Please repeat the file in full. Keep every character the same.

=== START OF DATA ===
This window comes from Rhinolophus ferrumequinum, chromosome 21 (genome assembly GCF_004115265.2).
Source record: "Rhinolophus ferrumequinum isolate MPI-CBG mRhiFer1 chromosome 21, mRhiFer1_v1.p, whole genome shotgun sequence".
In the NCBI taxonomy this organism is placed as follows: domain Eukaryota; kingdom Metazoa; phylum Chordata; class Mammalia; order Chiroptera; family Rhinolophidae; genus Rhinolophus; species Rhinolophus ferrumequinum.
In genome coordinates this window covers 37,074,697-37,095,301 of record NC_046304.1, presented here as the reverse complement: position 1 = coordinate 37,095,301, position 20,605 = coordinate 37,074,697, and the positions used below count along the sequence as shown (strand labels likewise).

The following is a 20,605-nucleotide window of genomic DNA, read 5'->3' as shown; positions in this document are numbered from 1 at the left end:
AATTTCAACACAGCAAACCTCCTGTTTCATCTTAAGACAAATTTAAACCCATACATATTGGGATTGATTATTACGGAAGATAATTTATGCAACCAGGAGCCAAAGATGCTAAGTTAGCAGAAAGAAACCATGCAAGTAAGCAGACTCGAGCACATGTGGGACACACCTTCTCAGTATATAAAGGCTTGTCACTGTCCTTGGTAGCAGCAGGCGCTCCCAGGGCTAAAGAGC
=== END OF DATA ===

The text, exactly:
This window comes from Rhinolophus ferrumequinum, chromosome 21 (genome assembly GCF_004115265.2).
Source record: "Rhinolophus ferrumequinum isolate MPI-CBG mRhiFer1 chromosome 21, mRhiFer1_v1.p, whole genome shotgun sequence".
In the NCBI taxonomy this organism is placed as follows: domain Eukaryota; kingdom Metazoa; phylum Chordata; class Mammalia; order Chiroptera; family Rhinolophidae; genus Rhinolophus; species Rhinolophus ferrumequinum.
In genome coordinates this window covers 37,074,697-37,095,301 of record NC_046304.1, presented here as the reverse complement: position 1 = coordinate 37,095,301, position 20,605 = coordinate 37,074,697, and the positions used below count along the sequence as shown (strand labels likewise).

The following is a 20,605-nucleotide window of genomic DNA, read 5'->3' as shown; positions in this document are numbered from 1 at the left end:
AATTTCAACACAGCAAACCTCCTGTTTCATCTTAAGACAAATTTAAACCCATACATATTGGGATTGATTATTACGGAAGATAATTTATGCAACCAGGAGCCAAAGATGCTAAGTTAGCAGAAAGAAACCATGCAAGTAAGCAGACTCGAGCACATGTGGGACACACCTTCTCAGTATATAAAGGCTTGTCACTGTCCTTGGTAGCAGCAGGCGCTCCCAGGGCTAAAGAGC